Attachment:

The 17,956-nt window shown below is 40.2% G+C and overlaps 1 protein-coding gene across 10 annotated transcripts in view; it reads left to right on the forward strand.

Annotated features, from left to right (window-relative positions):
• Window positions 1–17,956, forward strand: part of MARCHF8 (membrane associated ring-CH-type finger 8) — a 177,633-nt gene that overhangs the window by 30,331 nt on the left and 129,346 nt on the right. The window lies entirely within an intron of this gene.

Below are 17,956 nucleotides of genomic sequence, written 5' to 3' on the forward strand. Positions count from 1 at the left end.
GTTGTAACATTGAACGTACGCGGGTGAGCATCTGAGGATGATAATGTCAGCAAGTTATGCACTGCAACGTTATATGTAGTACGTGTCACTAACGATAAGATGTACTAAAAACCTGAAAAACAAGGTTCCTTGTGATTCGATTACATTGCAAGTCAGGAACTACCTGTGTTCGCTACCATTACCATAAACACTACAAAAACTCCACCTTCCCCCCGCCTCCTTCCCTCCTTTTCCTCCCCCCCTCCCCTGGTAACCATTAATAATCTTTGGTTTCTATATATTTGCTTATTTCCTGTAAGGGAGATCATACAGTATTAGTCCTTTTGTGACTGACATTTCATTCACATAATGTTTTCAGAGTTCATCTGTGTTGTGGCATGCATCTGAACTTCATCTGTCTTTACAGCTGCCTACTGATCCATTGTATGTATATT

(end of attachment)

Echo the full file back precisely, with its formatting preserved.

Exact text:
The 17,956-nt window shown below is 40.2% G+C and overlaps 1 protein-coding gene across 10 annotated transcripts in view; it reads left to right on the forward strand.

Annotated features, from left to right (window-relative positions):
• Window positions 1–17,956, forward strand: part of MARCHF8 (membrane associated ring-CH-type finger 8) — a 177,633-nt gene that overhangs the window by 30,331 nt on the left and 129,346 nt on the right. The window lies entirely within an intron of this gene.

Below are 17,956 nucleotides of genomic sequence, written 5' to 3' on the forward strand. Positions count from 1 at the left end.
GTTGTAACATTGAACGTACGCGGGTGAGCATCTGAGGATGATAATGTCAGCAAGTTATGCACTGCAACGTTATATGTAGTACGTGTCACTAACGATAAGATGTACTAAAAACCTGAAAAACAAGGTTCCTTGTGATTCGATTACATTGCAAGTCAGGAACTACCTGTGTTCGCTACCATTACCATAAACACTACAAAAACTCCACCTTCCCCCCGCCTCCTTCCCTCCTTTTCCTCCCCCCCTCCCCTGGTAACCATTAATAATCTTTGGTTTCTATATATTTGCTTATTTCCTGTAAGGGAGATCATACAGTATTAGTCCTTTTGTGACTGACATTTCATTCACATAATGTTTTCAGAGTTCATCTGTGTTGTGGCATGCATCTGAACTTCATCTGTCTTTACAGCTGCCTACTGATCCATTGTATGTATATT